September 25 coronavirus news

By James Griffiths, Adam Renton, Joshua Berlinger, Melissa Macaya and Veronica Rocha, CNN

Updated 12:58 AM ET, Sat September 26, 2020
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6:38 p.m. ET, September 25, 2020

Fewer than 10% in the US have antibodies to the novel coronavirus, study finds

From CNN’s Andrea Kane

A nationwide study of the blood of more than 28,000 people found that, as of July, approximately 9.3% in the United States had antibodies to the novel coronavirus. The numbers ranged from an average of 3.5% in the West to an average of 27% in the Northeast. 

“This research clearly confirms that despite high rates of COVID-19 in the United States, the number of people with antibodies is still low and we haven’t come close to achieving herd immunity. Until an effective vaccine is approved, we need to make sure our more vulnerable populations are reached with prevention measures,” one of the study authors, Dr. Julie Parsonnet, a professor of medicine at Stanford University, said in a statement.

For the study, which was published Friday in The Lancet, researchers led by Stanford University’s Dr. Shuchi Anand, analyzed samples of plasma — a component of blood — from more than 28,500 patients receiving dialysis in July at approximately 1,300 facilities in 46 states run by one lab.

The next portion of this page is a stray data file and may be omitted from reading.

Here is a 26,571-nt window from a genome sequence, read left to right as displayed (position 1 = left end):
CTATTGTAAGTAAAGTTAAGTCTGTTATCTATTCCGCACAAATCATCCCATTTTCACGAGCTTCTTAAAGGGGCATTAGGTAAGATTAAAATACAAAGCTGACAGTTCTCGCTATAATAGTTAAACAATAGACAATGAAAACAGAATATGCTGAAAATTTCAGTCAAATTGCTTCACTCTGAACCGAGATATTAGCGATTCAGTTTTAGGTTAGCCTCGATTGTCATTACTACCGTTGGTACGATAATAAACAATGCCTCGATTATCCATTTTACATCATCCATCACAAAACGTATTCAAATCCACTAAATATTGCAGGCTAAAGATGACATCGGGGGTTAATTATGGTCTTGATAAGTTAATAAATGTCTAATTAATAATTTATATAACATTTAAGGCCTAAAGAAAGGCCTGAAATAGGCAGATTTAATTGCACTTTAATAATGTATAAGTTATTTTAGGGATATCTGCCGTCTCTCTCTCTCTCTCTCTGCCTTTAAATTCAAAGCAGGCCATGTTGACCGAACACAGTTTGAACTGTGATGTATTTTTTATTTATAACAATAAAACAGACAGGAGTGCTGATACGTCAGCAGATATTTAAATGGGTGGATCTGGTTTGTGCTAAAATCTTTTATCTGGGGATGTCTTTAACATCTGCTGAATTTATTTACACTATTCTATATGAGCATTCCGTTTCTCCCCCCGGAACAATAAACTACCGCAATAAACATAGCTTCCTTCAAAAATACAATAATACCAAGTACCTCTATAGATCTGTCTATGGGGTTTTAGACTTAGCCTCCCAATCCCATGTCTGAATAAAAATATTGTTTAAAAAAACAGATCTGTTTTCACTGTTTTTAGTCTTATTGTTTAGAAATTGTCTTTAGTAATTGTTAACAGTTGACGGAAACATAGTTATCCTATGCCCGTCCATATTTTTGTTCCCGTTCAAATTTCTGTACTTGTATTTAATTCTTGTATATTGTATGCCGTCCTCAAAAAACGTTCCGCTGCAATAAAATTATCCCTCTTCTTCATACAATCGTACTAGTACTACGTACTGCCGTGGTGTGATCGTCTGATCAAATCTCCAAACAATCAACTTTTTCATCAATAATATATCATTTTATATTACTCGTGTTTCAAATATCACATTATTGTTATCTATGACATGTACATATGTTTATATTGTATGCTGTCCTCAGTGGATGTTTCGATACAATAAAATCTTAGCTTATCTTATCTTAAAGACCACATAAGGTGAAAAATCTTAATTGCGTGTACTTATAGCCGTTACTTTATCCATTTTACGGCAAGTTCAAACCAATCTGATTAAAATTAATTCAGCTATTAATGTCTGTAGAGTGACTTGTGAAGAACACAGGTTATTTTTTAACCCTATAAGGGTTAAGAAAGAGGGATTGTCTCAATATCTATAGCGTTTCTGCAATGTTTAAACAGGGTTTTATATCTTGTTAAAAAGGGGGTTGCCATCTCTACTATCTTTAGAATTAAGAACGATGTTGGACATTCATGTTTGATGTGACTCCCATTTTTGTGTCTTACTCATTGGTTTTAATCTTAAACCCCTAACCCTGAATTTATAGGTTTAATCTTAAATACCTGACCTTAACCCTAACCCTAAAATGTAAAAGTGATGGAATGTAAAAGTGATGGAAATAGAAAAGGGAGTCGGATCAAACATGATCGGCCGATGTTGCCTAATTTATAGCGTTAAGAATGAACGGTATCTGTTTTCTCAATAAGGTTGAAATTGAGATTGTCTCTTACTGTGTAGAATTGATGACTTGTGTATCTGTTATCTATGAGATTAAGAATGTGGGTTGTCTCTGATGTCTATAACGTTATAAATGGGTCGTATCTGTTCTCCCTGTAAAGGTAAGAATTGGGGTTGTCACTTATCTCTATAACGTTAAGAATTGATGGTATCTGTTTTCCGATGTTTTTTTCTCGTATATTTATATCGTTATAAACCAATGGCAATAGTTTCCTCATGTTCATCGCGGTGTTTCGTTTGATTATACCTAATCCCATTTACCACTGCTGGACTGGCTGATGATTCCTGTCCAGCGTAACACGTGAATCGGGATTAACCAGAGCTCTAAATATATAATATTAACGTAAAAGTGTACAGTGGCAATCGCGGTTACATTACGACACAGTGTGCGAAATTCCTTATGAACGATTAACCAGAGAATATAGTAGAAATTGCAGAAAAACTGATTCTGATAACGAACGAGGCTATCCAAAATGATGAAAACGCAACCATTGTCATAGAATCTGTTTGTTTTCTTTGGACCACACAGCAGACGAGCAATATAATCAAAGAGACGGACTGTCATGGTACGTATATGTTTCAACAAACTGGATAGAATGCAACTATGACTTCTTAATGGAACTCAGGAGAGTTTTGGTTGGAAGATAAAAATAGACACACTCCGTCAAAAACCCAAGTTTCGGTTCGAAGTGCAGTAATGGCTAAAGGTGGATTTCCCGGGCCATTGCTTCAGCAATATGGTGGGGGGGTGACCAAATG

Why dialysis patients? “Patients receiving dialysis in the USA undergo routine monthly laboratory studies,” the researchers wrote, so there was no need for “considerable infrastructure and expense” to gather samples, nor were there other pandemic-related challenges. 

Additionally, the risk factors for getting infected with coronavirus and for developing severe disease — including advanced age, non-White race, poverty and diabetes — “are the rule rather than the exception in the US dialysis population.”

The overall percent of people who were positive for antibodies among those sampled was 8%. Because dialysis patients aren’t representative of the US population, the researchers standardized the results with respect to age, sex, race and ethnicity, and region, to get an estimate of 9.3% seropositivity for the US adult population.

They found that there was a wide variation by state: seven states had 0% seropositivity, while New York, an early pandemic hotspot, topped the list with 33%.